The New York Times recently released an article detailing how Betsy DeVos dismantled a Department of Education team that investigated fraud and abuse by for-profit colleges. Fraud and abuse in for-profit colleges generally pertain to false advertising meant to increase enrollment. For example, in 2016 DeVry settled a lawsuit for 100 million dollars that alleged it’s advertisements about employment and salaries after graduation misled prospective students. As a high school educator, dismantling this department leads me to several questions: who does this affect the most? How does this relate to K-12 public education? But where to start...
For-profit colleges in the U.S. have been around since colonial times. Originally for-profit schools focused on career training that was not available in early U.S. colleges like Harvard which primarily taught theology, Greek and Latin languages, classical literature, and philosophy. However, from 1890-1972 enrollment in for-profit colleges shrunk to less than 1% of higher education attendance as the U.S. government instituted highly subsidized public institutions (the majority of which only granted access to white middle and upper-class individuals for 100’s of years).
For-profit colleges began a resurgence in 1972 with the reauthorization of the Higher Education Act that increased the amount of government student aid available to for-profit schools. In 1976 the University of Phoenix opened, drastically changing the landscape by utilizing online learning and targeting working-class adults (a group who did not have easy access to higher education in the 1970s). In 1993, the University of Phoenix went public, as the Apollo Group, with booming stock prices demonstrating a for-profit college could be a highly lucrative business. By 2010, for-profit colleges expanded to 12% of higher education attendance and took in roughly 25% of National federal student aid dollars (or roughly 32 billion). After 2010, enrollment in for-profit colleges declined, dropping 40% by 2015, as the Obama administration increased accountability for for-profit institutions threatening to deny federal aid to programs for low graduation rates, making false promises, and encouraging high student debt resulting in defaults. Today, with declining enrollment, several for-profit colleges have closed, and even Apollo Group recently re-privatized.
Demographics of For-Profit Colleges
The majority of students who attend for-profit colleges are students of color, low-income students, military veterans, and/or older students (median age of attendance is around 27). For example, students of color make up 55% of graduate students at for-profit schools and just 30% of graduate students at public schools; and according to a Pell Institute 2015 study, lower-income students of color were 3.5 times more likely to attend a for-profit college than not-for-profit public or private institution. Despite enrolling more students from lower income backgrounds, for-profit colleges actually cost more to attend ($15,130 per year) than public 2-year schools ($3,264 per year) and 4 years schools ($8,893 per year). Interestingly, for-profit colleges also spend more on advertising than on academics according to a United States Senate 2012 report. As such, outcomes are worse at for-profit colleges, with average program completion rates for black students falling to 16% (versus black student completion rates of 39-45% at private not-for-profit and public institutions respectively), additionally, for-profit students default at 4-times the rate of students who attend public 2-year colleges, and even after controlling for socioeconomic status students who graduate from for-profit colleges are less likely to be employed after graduation than peers at other schools. Furthermore, their earnings are, on average, lower. At its core for-profit college issues are equity issues.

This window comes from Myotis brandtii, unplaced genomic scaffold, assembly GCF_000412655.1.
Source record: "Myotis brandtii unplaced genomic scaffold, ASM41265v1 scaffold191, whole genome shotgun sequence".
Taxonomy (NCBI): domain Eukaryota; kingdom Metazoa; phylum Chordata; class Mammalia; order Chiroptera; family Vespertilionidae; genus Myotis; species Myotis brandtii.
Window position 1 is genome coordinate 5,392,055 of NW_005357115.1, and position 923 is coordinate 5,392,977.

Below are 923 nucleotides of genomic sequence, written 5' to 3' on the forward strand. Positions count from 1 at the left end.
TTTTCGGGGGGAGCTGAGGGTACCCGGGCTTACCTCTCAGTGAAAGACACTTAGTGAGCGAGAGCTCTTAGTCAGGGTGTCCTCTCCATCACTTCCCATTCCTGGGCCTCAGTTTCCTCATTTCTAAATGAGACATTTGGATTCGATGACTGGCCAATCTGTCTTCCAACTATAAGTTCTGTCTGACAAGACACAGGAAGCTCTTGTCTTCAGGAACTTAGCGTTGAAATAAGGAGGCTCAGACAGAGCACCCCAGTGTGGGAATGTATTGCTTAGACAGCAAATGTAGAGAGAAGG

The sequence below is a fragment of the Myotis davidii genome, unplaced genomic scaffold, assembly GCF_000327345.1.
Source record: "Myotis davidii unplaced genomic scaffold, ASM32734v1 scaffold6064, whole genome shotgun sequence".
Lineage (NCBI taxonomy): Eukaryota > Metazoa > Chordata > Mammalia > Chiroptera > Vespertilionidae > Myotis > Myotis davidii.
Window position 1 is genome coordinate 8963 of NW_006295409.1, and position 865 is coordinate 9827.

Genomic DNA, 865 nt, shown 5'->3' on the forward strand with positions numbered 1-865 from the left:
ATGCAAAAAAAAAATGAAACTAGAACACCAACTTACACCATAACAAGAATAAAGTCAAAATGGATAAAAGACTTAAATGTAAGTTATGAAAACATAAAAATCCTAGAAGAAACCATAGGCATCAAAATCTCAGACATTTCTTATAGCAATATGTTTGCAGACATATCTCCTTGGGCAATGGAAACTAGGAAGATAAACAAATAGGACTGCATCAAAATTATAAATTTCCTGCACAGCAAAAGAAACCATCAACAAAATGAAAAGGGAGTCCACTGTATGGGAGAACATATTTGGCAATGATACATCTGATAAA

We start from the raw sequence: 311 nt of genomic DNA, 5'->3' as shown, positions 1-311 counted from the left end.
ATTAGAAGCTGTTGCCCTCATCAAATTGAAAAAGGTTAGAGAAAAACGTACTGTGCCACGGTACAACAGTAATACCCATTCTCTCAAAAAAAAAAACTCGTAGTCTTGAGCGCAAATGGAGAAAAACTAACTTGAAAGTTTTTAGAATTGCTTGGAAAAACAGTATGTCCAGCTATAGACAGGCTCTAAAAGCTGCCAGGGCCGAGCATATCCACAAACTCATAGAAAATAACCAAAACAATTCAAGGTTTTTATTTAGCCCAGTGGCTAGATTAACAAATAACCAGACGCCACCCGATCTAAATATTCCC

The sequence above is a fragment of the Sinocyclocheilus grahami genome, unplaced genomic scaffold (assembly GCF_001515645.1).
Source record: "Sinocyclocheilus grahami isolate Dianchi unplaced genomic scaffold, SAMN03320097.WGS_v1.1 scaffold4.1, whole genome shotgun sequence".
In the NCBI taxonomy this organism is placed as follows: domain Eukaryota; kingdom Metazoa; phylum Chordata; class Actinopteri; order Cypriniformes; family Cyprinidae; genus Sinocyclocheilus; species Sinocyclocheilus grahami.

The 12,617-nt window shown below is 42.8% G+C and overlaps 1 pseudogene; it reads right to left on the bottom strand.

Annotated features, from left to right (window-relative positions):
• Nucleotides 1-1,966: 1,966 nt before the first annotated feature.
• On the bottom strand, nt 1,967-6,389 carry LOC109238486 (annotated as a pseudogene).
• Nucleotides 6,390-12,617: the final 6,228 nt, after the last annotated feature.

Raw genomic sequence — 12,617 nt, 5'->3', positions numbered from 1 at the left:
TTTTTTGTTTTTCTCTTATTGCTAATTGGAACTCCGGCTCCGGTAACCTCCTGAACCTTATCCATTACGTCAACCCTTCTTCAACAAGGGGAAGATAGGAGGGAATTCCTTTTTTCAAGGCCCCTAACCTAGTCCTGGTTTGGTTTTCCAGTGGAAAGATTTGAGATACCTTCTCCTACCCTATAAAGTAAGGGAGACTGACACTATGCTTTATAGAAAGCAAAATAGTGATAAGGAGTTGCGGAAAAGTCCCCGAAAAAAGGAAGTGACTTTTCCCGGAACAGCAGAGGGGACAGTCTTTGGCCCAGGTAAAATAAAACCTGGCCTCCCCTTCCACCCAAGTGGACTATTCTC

We know for-profit schools cost more for students and prepare them for less. We know that there are a disproportionate number of students of color and students from lower-income families attending for-profit colleges. And we know attendance at for-profit colleges is declining. Therefore, we know who DeVos easing oversight on for-profit colleges effects most: students of color, poorer students, poorer students of color, and the investors of companies like the Apollo Group. But a bigger question is: why is there an appetite for for-profit colleges amongst students of color and poorer students to begin with? Yes, there is fraudulent advertising targeting these groups that will most likely increase now, but there are other factors at play as well.
Advocates of for-profit colleges argue the increase in for-profit schools over the last two decades suggests America’s nonprofit colleges are failing to fully meet the people’s needs; however, is it just nonprofit colleges failing to meet people's needs, or is it the failure of access to quality k-12 public education which prepares students to see through false advertising; to prepare students of color for more than the school and prison nexus; and to prepare students to gain access to what were primarily wealthy white institutions for 100’s of years. It’s possible the for-profit colleges' bubble may have burst, and DeVos’s easing of oversight may not be enough to bring the bubble back; regardless, this decision leads one to question what other levers of positive change regarding equity in k-12 education are being minimized by the Department of Education.